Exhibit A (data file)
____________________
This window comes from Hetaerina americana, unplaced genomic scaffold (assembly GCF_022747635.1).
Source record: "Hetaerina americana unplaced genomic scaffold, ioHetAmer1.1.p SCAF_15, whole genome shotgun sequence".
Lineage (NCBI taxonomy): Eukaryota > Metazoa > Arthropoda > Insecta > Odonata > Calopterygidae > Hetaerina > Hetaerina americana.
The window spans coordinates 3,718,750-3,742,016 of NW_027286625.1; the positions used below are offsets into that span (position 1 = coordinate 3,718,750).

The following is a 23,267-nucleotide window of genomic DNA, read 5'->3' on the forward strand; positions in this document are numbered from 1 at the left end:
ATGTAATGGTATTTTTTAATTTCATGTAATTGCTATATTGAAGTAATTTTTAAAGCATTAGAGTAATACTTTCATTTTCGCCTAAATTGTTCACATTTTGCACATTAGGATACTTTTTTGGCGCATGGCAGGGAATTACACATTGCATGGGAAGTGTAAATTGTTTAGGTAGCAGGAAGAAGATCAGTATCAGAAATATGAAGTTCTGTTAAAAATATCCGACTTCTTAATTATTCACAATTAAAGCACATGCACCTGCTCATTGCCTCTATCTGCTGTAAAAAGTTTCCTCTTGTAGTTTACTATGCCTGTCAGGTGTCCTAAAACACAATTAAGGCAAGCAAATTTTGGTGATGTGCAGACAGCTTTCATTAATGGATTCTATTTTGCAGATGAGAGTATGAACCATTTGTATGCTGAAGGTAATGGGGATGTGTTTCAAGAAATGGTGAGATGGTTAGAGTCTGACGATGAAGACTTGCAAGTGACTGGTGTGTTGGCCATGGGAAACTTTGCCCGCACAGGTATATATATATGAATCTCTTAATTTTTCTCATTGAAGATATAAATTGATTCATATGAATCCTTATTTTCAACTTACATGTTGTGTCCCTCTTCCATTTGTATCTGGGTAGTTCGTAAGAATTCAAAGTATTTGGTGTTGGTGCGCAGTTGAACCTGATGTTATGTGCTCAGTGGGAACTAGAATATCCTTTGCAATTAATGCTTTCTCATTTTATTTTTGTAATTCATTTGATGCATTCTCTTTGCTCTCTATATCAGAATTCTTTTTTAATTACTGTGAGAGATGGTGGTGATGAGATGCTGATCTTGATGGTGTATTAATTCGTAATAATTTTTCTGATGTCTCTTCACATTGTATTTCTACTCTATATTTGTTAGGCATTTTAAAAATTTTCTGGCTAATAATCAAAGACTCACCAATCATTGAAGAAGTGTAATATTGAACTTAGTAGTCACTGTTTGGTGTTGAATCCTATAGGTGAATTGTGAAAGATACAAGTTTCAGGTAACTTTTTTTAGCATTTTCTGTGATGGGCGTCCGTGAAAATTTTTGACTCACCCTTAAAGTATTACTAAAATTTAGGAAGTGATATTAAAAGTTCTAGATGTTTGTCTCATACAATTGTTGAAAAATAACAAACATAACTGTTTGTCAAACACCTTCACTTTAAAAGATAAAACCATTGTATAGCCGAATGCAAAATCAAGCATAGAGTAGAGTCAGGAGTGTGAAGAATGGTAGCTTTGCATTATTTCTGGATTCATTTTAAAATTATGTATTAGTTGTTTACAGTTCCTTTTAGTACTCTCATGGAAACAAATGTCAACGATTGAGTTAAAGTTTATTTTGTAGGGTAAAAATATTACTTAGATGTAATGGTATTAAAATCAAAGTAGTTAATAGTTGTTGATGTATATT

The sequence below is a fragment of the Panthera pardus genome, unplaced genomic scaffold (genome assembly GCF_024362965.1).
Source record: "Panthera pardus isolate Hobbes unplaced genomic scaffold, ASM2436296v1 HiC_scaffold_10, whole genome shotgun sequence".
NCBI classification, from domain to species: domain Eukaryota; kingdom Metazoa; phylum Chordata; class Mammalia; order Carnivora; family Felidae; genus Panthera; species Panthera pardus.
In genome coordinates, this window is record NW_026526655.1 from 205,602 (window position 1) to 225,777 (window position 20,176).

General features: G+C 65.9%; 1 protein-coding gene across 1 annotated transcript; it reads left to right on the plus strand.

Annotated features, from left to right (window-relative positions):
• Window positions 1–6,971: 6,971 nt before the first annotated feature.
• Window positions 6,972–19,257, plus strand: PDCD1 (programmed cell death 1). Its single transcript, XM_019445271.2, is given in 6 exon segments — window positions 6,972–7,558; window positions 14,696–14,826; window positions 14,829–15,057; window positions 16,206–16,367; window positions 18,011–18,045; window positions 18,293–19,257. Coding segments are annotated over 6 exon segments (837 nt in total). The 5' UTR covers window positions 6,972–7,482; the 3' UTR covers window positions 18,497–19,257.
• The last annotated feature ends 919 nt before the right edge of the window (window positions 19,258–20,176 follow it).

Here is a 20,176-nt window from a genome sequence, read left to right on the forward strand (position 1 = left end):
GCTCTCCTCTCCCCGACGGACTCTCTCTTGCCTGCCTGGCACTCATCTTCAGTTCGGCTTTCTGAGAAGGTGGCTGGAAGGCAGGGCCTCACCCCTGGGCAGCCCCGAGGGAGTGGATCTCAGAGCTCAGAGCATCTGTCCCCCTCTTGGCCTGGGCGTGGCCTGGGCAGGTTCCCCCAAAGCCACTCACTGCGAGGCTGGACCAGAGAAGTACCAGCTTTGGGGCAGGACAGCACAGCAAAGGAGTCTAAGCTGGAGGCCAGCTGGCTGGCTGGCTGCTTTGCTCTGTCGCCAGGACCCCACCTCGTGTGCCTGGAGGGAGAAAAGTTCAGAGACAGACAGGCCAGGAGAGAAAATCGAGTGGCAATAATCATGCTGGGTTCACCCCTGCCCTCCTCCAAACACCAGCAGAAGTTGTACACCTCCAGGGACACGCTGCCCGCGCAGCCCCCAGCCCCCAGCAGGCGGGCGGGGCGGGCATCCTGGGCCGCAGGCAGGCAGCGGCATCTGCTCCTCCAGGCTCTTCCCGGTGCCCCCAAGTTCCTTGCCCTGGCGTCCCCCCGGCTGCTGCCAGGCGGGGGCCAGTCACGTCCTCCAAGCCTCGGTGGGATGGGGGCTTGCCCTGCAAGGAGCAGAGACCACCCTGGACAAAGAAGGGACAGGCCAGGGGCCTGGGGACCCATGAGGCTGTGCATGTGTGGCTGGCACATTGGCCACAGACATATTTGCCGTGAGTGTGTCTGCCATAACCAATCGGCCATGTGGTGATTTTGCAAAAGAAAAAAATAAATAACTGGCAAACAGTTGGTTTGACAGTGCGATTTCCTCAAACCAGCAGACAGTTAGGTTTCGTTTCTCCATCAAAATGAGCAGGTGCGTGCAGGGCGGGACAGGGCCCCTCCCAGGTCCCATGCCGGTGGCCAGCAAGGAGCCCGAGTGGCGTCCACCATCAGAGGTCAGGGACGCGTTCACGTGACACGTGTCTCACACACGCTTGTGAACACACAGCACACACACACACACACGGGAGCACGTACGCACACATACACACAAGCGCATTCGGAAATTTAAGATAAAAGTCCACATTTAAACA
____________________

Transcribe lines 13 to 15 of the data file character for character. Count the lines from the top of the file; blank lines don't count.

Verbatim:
• Window positions 1–6,971: 6,971 nt before the first annotated feature.
• Window positions 6,972–19,257, plus strand: PDCD1 (programmed cell death 1). Its single transcript, XM_019445271.2, is given in 6 exon segments — window positions 6,972–7,558; window positions 14,696–14,826; window positions 14,829–15,057; window positions 16,206–16,367; window positions 18,011–18,045; window positions 18,293–19,257. Coding segments are annotated over 6 exon segments (837 nt in total). The 5' UTR covers window positions 6,972–7,482; the 3' UTR covers window positions 18,497–19,257.
• The last annotated feature ends 919 nt before the right edge of the window (window positions 19,258–20,176 follow it).